Dear Carolyn: My wife and I have an anniversary coming up. It’s the second marriage for both of us and has been a blessing. I’d like to give her a nice piece of jewelry to mark the event.
But here’s the situation. Her daughter, as a teenager, resented her mom’s marriage to me. For several years it was brutal. We have managed a reconciliation of sorts, now that she is 20-something, but I’ll never be part of her “inner circle.” I’m fine with this. It allows for an amiable family setting.
But I have five adult children of my own and 12 grandkids. Because of these separate pasts, we have kept our “assets” separate.
So, finally: Would it be unacceptable for me to request that my wife agree to bequeath a fine piece of jewelry to one of my progeny rather than to her daughter? The daughter will already come into an expensive engagement ring and a considerable amount of less-expensive stuff. I confess that seeing more precious jewelry go to this daughter dampens my ardor for honoring my wife.
Do I not understand the true meaning of giving?
Request: Seems you understand it quite well, which is why you’re looking for a loophole.
Alas, the answer is no, it’s not acceptable to hand your wife a gift on the condition that she keep it from her not-as-awful-as-she-used-to-be-but-still-rather-difficult daughter, because then it’s not really a gift. Not with strings attached.
Maybe you’d like to treat your wife to a romantic vacation for your anniversary? Then the laws of physics are in your favor: She can’t both take the trip and will it to her daughter. A woman who already has a “considerable amount” of jewelry might agree, too, that experiences make excellent gifts.
Dear Carolyn: At a recent wedding, I found out about a new trend: The bride asks that guests post none of their photos of the event online — only the couple will choose which photos to post. Guests are instructed to send all photos to them directly for choosing.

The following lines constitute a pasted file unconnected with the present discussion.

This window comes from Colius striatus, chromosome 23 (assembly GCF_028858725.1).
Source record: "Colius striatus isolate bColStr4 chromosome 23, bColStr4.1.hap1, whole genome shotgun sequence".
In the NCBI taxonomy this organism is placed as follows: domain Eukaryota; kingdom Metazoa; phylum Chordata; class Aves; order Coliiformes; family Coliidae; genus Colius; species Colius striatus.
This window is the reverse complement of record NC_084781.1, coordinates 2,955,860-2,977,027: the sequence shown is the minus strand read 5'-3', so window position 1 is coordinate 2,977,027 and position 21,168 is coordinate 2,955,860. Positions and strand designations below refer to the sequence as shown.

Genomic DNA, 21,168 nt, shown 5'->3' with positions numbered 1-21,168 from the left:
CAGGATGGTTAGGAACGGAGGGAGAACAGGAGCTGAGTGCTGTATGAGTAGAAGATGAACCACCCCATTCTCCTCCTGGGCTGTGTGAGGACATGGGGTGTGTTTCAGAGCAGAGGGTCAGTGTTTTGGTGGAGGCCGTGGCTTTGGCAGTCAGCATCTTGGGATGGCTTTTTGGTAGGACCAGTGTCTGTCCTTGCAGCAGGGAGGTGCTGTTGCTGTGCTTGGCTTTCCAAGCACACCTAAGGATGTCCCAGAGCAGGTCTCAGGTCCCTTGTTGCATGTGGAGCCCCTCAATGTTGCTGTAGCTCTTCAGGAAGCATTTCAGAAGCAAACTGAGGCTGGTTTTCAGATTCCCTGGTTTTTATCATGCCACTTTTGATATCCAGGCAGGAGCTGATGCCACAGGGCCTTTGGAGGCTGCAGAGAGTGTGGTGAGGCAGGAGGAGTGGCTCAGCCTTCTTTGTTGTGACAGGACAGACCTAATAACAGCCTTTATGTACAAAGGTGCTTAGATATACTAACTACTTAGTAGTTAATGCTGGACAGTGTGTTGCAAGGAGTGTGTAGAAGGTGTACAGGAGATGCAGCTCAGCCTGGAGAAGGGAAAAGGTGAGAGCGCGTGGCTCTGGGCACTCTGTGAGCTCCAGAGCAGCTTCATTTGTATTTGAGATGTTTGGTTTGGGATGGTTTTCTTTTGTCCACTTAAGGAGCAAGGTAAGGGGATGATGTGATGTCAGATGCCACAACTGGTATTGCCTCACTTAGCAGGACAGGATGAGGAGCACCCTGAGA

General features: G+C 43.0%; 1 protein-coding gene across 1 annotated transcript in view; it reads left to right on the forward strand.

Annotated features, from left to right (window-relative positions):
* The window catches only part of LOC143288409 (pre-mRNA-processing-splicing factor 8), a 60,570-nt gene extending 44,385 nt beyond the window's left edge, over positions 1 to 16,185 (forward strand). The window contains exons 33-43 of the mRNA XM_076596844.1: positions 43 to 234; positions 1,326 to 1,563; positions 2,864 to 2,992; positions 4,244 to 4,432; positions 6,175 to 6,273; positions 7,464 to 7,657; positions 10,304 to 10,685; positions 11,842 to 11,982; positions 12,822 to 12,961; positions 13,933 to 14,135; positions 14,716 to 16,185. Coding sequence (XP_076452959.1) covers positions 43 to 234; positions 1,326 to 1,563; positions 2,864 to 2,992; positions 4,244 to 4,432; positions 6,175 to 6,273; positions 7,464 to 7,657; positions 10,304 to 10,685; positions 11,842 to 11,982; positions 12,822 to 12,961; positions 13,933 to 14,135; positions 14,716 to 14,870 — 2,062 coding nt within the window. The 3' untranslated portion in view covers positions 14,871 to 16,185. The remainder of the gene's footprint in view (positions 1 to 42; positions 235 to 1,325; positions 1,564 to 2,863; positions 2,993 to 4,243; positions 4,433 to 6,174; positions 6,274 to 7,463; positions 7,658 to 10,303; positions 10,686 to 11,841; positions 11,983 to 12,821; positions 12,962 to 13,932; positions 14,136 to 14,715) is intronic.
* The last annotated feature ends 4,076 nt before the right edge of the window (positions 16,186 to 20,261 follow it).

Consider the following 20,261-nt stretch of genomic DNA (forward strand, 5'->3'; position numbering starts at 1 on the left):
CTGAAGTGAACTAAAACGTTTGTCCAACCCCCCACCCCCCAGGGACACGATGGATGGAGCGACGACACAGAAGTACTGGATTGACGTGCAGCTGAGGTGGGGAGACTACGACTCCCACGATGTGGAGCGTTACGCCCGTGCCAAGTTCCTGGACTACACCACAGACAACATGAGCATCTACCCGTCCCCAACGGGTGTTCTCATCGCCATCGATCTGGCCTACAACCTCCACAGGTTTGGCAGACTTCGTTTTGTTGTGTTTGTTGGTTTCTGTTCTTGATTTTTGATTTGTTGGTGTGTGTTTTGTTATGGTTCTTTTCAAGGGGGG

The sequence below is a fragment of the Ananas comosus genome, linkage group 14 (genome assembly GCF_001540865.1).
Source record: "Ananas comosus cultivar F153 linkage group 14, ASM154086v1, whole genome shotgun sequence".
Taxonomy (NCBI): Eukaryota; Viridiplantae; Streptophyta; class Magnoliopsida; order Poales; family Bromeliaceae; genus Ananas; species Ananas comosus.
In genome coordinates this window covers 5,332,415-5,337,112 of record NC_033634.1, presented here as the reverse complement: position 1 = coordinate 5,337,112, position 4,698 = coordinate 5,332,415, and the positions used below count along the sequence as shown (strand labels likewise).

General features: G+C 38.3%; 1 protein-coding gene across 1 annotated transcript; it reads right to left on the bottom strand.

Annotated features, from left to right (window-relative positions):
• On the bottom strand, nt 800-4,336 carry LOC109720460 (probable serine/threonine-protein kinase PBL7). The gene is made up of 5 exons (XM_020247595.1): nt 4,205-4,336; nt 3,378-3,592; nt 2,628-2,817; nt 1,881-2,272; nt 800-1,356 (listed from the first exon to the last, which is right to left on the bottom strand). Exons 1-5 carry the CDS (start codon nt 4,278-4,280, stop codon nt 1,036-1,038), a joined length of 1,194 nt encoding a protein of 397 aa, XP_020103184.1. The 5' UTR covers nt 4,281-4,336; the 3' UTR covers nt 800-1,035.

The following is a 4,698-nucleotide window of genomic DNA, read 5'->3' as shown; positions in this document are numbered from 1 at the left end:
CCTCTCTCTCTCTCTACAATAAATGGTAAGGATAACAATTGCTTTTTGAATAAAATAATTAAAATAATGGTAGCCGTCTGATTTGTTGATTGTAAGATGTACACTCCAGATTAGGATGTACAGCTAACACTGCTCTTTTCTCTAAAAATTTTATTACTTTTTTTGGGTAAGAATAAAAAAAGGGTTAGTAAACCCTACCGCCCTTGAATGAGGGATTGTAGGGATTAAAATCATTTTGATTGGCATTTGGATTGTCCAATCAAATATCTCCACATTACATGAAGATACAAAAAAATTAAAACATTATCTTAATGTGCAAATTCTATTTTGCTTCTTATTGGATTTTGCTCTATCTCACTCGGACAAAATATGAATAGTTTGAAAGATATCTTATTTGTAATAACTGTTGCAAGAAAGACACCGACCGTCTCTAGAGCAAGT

I’m of two minds. I fully support a couple who asks that no photos be taken during the ceremony. However, I’ve never heard anyone say the entire event is off-limits to cameras. So it’s okay for me to take photos of the reception, but not to post online? It sounds a bit bridezilla to me, too controlling.
But perhaps I am missing something and this is not only reasonable but to be encouraged?
— I’ll Just Leave My Camera at Home, I Guess . . .
I’ll Just Leave My Camera at Home, I Guess . . .: I see no reason for a special rule or request pertaining to wedding photos (though I’ll no doubt hear some starting . . . now). The existing boundaries of good social-media citizenship will suffice: Don’t post any pictures without the permission of the people in them, or pictures of creative output or private spaces that are plainly a host’s prerogative to display — their home, invitations, decorations, etc.
So, a photo of bride or groom? Get his or her okay or don’t post. A selfie with friends at the wedding? Get their okay or don’t post.
Translation: Best practices only need apply. If couples need explicit embargoes to get that across, then it’s hard to say whether they or guests are the ones crossing the line.